"We don't understand the transition at the molecular level so we are trying to figure out what we can target to interfere, intervene or inhibit that transformation of the benign colitic cells," she said. "The thought is if we can create a therapy to decrease function of these hormones, we may be able to prevent or inhibit cancer growth."
Clinical trials looking at the role of one of these hormones in humans are under way in England, Huang said.
Jennifer Brindise | EurekAlert!
Further reports about: > Cancer > Huang > cancerous human cells > cancerous tissue > colon cancer > colon predisposes patients > diagnostic test > human cell > immune system hormones > long-standing inflammation > stem cells > subsequent metastasis > tumor cells > tumor growth > tumor initiating cells
Novel mechanisms of action discovered for the skin cancer medication Imiquimod
21.10.2016 | Technische Universität München
Second research flight into zero gravity
21.10.2016 | Universität Zürich
Researchers from the Institute for Quantum Computing (IQC) at the University of Waterloo led the development of a new extensible wiring technique capable of controlling superconducting quantum bits, representing a significant step towards to the realization of a scalable quantum computer.
"The quantum socket is a wiring method that uses three-dimensional wires based on spring-loaded pins to address individual qubits," said Jeremy Béjanin, a PhD...
In a paper in Scientific Reports, a research team at Worcester Polytechnic Institute describes a novel light-activated phenomenon that could become the basis for applications as diverse as microscopic robotic grippers and more efficient solar cells.
A research team at Worcester Polytechnic Institute (WPI) has developed a revolutionary, light-activated semiconductor nanocomposite material that can be used...
By forcefully embedding two silicon atoms in a diamond matrix, Sandia researchers have demonstrated for the first time on a single chip all the components needed to create a quantum bridge to link quantum computers together.
"People have already built small quantum computers," says Sandia researcher Ryan Camacho. "Maybe the first useful one won't be a single giant quantum computer...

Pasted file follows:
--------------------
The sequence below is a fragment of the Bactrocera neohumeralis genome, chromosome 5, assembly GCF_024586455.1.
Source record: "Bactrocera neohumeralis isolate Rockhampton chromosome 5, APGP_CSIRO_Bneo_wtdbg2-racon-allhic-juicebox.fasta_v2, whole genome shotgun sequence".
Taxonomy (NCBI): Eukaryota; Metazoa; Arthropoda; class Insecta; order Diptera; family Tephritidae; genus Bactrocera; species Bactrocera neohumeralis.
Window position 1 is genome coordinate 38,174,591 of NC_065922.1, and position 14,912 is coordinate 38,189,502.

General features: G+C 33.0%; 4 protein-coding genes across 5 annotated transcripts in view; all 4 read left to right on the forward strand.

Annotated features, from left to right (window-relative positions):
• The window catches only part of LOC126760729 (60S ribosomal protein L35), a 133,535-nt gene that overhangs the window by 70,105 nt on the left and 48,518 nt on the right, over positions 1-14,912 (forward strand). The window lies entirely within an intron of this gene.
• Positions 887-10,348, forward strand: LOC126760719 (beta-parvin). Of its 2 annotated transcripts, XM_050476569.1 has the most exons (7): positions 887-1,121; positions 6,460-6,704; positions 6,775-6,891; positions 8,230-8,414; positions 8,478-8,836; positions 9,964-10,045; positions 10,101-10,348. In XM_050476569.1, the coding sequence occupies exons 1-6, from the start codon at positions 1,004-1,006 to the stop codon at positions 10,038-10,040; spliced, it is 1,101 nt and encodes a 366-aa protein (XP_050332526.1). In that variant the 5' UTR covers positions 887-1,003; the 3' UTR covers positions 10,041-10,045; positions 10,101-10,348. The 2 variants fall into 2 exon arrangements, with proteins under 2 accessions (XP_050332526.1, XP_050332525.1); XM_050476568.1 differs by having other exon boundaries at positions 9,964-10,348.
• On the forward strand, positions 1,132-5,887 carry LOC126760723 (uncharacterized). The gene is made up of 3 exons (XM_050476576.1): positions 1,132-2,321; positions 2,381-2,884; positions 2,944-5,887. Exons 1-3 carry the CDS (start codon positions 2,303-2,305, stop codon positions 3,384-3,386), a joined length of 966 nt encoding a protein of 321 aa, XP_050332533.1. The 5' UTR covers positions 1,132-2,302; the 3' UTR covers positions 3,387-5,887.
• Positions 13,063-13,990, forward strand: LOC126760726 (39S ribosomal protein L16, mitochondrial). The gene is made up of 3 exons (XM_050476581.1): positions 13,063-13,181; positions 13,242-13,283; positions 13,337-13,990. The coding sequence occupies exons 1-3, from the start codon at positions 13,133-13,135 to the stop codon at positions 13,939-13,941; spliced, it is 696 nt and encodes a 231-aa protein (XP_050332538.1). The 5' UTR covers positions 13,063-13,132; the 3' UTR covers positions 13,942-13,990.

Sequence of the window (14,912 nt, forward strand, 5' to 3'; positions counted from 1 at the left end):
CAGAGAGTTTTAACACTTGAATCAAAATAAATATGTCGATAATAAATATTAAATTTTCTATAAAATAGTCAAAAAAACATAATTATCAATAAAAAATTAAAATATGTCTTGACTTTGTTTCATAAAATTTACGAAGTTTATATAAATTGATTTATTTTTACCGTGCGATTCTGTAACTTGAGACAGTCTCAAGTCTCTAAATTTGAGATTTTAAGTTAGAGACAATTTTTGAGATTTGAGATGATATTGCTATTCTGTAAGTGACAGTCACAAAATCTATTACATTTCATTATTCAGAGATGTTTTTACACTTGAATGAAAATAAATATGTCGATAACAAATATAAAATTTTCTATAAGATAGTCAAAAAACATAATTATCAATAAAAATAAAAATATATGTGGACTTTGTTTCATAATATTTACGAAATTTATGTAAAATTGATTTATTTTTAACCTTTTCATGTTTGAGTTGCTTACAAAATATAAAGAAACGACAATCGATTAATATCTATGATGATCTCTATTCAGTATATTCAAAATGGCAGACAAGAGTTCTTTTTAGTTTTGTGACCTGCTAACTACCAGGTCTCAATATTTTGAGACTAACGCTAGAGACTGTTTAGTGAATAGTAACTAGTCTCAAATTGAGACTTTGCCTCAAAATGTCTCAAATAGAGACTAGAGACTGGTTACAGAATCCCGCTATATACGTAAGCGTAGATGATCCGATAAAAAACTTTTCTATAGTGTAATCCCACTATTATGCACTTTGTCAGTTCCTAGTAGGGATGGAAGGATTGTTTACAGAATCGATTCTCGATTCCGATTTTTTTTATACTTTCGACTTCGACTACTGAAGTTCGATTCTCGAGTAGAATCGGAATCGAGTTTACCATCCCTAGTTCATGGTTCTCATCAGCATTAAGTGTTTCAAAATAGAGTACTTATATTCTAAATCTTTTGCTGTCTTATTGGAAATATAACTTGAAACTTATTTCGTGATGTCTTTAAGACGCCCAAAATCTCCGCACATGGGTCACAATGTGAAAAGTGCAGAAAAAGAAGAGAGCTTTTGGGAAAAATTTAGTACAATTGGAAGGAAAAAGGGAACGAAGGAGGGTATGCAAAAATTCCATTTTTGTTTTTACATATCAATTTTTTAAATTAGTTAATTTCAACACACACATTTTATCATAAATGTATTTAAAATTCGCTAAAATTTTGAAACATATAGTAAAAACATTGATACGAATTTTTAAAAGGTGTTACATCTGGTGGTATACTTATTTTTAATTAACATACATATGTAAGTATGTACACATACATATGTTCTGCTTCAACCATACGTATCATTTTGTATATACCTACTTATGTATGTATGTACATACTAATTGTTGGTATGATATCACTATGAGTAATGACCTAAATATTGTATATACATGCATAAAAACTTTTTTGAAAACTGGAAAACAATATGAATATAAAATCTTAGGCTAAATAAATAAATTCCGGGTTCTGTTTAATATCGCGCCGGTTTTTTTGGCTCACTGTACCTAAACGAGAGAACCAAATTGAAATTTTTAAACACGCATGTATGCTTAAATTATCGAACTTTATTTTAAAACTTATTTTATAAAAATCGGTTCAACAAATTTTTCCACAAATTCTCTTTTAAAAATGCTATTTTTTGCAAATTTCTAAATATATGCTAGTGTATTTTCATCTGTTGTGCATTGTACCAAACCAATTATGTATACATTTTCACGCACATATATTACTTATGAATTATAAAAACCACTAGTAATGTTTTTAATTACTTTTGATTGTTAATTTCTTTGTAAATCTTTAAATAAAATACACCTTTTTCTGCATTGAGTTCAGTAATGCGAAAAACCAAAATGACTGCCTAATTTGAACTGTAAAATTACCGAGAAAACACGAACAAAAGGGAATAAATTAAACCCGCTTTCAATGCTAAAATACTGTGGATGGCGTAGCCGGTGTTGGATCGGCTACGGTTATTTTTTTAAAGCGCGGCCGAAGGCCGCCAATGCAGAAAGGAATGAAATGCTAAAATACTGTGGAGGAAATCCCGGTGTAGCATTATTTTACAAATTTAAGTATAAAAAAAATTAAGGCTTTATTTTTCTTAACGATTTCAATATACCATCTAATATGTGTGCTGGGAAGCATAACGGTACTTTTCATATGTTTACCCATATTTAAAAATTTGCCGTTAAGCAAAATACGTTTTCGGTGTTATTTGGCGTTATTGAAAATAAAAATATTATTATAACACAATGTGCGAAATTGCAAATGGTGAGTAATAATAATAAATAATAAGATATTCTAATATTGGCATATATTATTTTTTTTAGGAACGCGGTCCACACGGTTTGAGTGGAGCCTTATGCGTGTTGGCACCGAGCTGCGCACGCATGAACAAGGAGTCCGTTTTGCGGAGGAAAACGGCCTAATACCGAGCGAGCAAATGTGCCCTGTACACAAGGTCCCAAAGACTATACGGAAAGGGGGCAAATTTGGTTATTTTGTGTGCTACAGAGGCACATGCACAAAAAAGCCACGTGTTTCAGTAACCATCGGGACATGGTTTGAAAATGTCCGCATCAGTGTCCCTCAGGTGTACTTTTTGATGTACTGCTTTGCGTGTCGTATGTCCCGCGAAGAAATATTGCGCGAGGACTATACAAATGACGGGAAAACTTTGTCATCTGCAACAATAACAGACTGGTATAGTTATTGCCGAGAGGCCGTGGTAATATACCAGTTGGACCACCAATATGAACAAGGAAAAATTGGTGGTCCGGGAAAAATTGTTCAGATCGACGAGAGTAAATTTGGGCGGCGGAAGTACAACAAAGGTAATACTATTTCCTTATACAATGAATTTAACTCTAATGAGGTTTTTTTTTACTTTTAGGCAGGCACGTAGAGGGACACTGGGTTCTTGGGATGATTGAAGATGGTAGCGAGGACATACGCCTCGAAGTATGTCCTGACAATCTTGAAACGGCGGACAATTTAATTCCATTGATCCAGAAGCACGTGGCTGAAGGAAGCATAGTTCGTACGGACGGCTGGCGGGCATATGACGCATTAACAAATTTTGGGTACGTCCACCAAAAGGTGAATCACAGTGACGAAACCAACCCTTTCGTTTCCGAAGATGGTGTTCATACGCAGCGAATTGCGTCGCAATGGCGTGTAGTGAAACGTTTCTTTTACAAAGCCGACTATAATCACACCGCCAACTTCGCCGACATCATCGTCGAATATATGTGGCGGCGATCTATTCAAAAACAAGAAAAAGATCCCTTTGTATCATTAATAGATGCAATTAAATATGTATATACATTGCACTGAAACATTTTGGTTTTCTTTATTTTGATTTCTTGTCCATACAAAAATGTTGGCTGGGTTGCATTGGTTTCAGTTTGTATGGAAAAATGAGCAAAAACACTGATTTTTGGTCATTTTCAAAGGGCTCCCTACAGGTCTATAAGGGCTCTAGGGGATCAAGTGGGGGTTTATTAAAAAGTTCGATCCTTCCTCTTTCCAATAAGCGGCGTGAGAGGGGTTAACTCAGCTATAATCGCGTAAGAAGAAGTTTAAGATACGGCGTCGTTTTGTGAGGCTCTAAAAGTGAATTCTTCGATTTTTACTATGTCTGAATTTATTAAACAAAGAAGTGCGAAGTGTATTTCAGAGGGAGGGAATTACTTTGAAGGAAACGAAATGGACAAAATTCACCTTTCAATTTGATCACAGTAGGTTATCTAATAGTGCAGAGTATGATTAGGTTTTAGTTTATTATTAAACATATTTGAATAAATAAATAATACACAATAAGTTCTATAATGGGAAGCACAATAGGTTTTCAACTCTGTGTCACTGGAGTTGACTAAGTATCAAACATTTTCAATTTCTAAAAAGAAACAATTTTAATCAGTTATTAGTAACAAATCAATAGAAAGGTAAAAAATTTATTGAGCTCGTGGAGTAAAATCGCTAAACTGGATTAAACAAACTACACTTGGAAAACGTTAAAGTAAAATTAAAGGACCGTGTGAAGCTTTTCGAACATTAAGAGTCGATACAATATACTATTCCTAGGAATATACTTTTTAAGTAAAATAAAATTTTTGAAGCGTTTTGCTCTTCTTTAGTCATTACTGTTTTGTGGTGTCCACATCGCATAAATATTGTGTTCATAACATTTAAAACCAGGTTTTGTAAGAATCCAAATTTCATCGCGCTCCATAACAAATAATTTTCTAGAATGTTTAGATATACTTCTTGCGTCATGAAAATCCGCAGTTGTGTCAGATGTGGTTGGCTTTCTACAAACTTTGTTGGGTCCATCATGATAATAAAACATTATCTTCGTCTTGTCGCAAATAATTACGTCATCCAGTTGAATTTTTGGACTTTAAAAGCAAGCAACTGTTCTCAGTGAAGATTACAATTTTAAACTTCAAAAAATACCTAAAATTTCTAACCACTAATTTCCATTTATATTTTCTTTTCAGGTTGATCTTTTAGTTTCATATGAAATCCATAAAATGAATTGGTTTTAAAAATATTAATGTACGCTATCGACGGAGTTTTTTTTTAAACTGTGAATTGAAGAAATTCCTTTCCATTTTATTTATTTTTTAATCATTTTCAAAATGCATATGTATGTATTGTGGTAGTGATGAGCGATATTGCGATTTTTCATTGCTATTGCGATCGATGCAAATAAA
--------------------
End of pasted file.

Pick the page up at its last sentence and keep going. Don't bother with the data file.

COMPAMED has become the leading international marketplace for suppliers of medical manufacturing. The trade fair, which takes place every November and is co-located to MEDICA in Dusseldorf, has been steadily growing over the past years and shows that medical technology remains a rapidly growing market.
In 2016, the joint pavilion by the IVAM Microtechnology Network, the Product Market “High-tech for Medical Devices”, will be located in Hall 8a again and will...
'Ferroelectric' materials can switch between different states of electrical polarization in response to an external electric field. This flexibility means they show promise for many applications, for example in electronic devices and computer memory. Current ferroelectric materials are highly valued for their thermal and chemical stability and rapid electro-mechanical responses, but creating a material that is scalable down to the tiny sizes needed for technologies like silicon-based semiconductors (Si-based CMOS) has proven challenging.
Now, Hiroshi Funakubo and co-workers at the Tokyo Institute of Technology, in collaboration with researchers across Japan, have conducted experiments to...
14.10.2016 | Event News
14.10.2016 | Event News
12.10.2016 | Event News
21.10.2016 | Health and Medicine
21.10.2016 | Information Technology
21.10.2016 | Materials Sciences